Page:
John Calvin’s Aristotelean Cosmology

Aristotelean CosmologyMany of John Calvin’s references to Aristotelean cosmology occur during his later years, representing his mature theology. Christopher Kaiser has shown that Calvin viewed the universe through the lens of Aristotelean natural philosophy. (Kaiser, “Calvin and Natural Philosophy,” in Calviniana, vol. X) He accepted such ideas as the concept of natural place (the earth is the center of the spheres due to its weight), the system of homocentric spheres (the ten spheres interconnected and moved by the primum mobile), and the subordination of terrestrial cycles to the revolutions of the heavenly spheres.

Kaiser notes that Calvin, as Aquinas and Bonaventure before him, sought to remedy the problem of the distant primum mobile with the providential guidance of the Christian God. Calvin did this by extending the sovereign guidance of the divine hand beyond the sphere of the Moon, where Aristotle placed a limit. Rather than solving the problem of how the earth remains stable while the enormous celestial spheres drag and press upon it by using a solution from Aristotle himself, Calvin substituted the providence of God who holds the earth upon the outer waters and keeps it stable as the celestial spheres move. According to Kaiser, “For Calvin, of course, there was a clear correlation between the concept of stability and order in the natural sphere and the sense of God’s protection in the personal and social spheres.” (ibid., p. 89) Therefore, the idea of God holding the earth in place brings much hope to believers that while the social sphere may be torn apart by tyrants God remains holding everything in place.

Kaiser asks where Calvin got his ideas and how he was influenced to read and write in such Aristotelean terms. The answer is that he was partly following the concepts of the times, since Aristotle’s cosmology had been accepted as an authentic representation of the universe for hundreds of years. However, Calvin was also influenced by those near him, sparking his interest in natural phenomena and causing him to delve more deeply into the texts of Aristotle. Kaiser lists all of Calvin’s influences in this matter. Particularly interesting is the fact that many of Calvin’s writings on Arisotelian natural philosophy came during and after the arrival of the Italians, Peter Martyr Vermigli and Jerome Zanchi, both scholastically trained Aristoteleans. Kaiser’s list follows:

Based on the evidence cited here, a plausible account of the origins of Calvin’s understanding of Aristotelian natural philosophy would be as follows. Calvin probably became interested in and informed about the subject during his college days in Paris; his approach to Aristotle’s natural philosoph appears to be that of a humanist like Jacques Lefere d’Eteples or Francois Vatable, who may have been his Hebrew instructor at the College royal in 1531-32. Calvin’s interest and understanding were heightened by his study of Seneca (early 1530s), his reading of Basil’s Hexaemeron (early 1540s), and by the publication of Luther’s Lectures on Genesis (1544). This led to his first treatment of the distribution of the terrestrial elements and the mechanics of the celestial spheres … Finally, in the mid-1550s, Calvin thought more deeply about the problem of the stability of the earth in the midst of a whirling cosmos. This further development may reflect the influence of Vermigli and Zanchius. (ibid., pp. 91, 92)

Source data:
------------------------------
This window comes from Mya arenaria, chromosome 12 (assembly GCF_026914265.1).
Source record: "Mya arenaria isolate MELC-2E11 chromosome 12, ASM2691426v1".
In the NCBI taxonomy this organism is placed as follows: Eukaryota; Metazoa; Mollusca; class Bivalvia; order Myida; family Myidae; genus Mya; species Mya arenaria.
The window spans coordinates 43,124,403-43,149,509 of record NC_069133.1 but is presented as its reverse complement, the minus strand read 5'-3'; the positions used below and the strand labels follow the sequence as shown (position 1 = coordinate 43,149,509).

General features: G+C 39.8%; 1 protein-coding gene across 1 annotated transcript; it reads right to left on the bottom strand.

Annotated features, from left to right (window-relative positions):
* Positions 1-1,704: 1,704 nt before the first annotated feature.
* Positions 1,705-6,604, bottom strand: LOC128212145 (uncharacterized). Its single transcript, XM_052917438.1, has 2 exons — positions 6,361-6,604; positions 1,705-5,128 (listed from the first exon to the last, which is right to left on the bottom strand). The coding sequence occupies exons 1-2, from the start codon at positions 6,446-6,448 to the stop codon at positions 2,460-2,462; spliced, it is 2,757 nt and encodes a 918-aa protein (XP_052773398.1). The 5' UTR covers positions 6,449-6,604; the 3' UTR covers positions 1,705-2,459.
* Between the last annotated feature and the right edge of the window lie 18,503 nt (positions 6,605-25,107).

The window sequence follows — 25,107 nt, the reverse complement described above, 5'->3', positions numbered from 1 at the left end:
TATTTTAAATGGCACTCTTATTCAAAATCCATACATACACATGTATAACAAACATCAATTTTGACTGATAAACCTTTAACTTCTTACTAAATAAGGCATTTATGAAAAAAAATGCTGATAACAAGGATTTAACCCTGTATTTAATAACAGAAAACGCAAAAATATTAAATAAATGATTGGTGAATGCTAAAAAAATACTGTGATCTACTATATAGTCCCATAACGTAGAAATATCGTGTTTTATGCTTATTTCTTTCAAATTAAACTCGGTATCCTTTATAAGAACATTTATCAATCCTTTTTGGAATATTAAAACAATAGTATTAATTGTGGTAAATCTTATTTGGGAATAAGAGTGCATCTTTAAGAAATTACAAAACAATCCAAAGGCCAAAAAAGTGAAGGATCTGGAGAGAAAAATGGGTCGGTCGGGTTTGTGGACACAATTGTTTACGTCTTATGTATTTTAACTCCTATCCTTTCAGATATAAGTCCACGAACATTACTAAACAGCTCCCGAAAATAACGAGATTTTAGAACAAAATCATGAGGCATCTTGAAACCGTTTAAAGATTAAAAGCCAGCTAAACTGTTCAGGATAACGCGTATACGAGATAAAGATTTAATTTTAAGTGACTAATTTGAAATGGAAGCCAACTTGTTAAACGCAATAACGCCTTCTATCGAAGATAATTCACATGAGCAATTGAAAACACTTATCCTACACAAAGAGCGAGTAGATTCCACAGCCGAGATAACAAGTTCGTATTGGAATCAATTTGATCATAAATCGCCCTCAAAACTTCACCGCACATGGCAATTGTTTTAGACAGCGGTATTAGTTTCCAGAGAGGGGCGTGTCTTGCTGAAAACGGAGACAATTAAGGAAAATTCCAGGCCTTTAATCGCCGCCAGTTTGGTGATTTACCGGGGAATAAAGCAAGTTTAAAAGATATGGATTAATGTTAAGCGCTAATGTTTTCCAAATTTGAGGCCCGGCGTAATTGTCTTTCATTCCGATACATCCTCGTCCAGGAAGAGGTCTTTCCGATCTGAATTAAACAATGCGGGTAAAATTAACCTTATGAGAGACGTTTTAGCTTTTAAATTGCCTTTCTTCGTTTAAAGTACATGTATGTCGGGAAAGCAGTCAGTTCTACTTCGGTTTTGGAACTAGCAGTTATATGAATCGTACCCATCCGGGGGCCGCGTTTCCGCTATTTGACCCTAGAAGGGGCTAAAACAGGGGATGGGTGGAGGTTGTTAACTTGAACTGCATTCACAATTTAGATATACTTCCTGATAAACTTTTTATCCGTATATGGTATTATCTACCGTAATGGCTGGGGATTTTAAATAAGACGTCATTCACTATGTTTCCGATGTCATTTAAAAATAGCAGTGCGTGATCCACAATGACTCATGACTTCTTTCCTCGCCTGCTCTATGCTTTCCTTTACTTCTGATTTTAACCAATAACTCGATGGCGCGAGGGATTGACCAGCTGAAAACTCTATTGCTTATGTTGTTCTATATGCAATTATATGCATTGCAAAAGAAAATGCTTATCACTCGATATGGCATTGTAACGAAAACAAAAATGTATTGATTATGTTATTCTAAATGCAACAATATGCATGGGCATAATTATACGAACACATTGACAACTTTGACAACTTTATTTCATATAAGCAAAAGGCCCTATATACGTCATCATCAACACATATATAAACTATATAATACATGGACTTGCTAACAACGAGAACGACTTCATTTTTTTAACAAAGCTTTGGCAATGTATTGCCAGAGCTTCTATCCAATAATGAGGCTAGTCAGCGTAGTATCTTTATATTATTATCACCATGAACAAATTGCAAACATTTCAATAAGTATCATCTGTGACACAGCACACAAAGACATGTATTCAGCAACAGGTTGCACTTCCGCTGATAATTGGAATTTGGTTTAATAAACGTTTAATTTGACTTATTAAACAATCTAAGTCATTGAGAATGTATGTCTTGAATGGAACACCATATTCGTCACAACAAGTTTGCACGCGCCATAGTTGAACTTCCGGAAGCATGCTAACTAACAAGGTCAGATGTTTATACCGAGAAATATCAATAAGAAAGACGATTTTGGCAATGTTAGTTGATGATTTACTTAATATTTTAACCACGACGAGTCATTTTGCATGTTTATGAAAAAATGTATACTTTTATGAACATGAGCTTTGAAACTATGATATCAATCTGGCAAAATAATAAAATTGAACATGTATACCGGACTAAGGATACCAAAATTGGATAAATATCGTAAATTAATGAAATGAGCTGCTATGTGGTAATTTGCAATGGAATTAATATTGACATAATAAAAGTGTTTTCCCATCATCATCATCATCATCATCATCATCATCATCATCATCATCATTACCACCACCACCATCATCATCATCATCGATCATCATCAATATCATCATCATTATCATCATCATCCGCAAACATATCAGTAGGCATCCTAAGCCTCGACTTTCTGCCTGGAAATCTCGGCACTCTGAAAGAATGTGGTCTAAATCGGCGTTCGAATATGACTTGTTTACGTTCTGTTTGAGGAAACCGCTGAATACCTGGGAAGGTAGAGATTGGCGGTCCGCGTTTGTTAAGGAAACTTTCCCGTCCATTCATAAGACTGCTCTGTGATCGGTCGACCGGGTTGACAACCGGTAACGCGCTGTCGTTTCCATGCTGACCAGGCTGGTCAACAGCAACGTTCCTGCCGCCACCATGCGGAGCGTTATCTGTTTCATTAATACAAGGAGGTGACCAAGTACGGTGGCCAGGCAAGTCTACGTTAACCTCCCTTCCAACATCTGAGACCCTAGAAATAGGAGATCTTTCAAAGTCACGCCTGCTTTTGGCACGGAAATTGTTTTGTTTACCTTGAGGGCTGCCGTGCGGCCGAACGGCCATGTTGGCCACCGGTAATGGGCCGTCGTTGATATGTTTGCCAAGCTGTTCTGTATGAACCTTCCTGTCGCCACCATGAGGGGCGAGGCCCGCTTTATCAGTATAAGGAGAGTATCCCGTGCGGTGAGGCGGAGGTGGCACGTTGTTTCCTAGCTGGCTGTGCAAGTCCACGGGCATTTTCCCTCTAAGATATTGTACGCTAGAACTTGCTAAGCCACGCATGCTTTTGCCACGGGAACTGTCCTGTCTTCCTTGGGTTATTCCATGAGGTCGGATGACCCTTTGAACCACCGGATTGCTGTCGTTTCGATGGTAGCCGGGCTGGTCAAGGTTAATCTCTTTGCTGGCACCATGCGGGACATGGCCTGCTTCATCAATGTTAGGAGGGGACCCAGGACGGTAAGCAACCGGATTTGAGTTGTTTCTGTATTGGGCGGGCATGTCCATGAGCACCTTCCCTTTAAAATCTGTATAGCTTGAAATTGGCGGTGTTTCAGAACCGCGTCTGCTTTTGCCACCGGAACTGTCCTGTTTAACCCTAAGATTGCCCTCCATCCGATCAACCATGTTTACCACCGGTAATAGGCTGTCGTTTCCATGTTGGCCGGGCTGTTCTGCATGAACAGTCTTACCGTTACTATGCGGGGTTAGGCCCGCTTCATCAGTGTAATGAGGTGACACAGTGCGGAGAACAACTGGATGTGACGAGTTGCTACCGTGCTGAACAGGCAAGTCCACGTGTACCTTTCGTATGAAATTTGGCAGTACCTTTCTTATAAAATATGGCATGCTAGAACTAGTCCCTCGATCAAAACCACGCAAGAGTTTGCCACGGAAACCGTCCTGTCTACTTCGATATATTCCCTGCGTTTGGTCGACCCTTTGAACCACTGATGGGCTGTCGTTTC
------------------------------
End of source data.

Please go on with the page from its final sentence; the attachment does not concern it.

It is interesting to think that Calvin’s theology may have become more Aristotelean during the final years of his life due to the influence of his Italian acquaintances, who were known both for their humanism and scholasticism.

Aristotle’s Errors

Bonaventure said that Aristotle erred by rejecting Exemplarism – that the universals are real.  Aquinas said that Aristotle erred in not recognizing the Trinity of Persons in the Godhead.  Peter Martyr Vermigli said that Aristotle erred in hiding the truth about God from the uneducated.

Christ the Medium

Wolfhart Pannenberg, in his book Metaphysics and the Idea of God, concludes that Jesus is the solution to the over-abstraction of the concept of God by modern philosophy.  Jesus is concrete.  He is real and actually existed in history as the Principium of all creation.  Pannenberg did not say anything new by employing this argument for the reality of Truth in Christ.  St. Bonaventure said the same thing in the 13th century. According to him the Idea of God is the Word who is Jesus.  For the Father to know himself is for him to know the Word and the Spirit.  Because the Ideas of all things find their unity in the Word for God to know his creation is to know his essence as it exists in the mirrored form in creatures.

When the Word took on flesh he fulfilled the role of medium between creation and God.  He is the ultimate convergence between phusis and Theos.  Men therefore can have knowledge through the illumination brought through the image of the Word inherent in him. But of course true knowledge comes through faith and the indwelling of the Word Jesus Christ in the believing person. The hypostatic working of Christ’s human mind with the divine is the Exemplar of the mind of the redeemed man. The church has the mind of Christ (1 Cor. 2:16). Pannenberg uses a form of Medieval Exemplarism following in the reappropriation of neo-Platonism by St. Augustine and its continuation by Anselm, Bonaventure, Aquinas, et al against the radical Hegelian and Heideggerian fissure between theology and philosophy.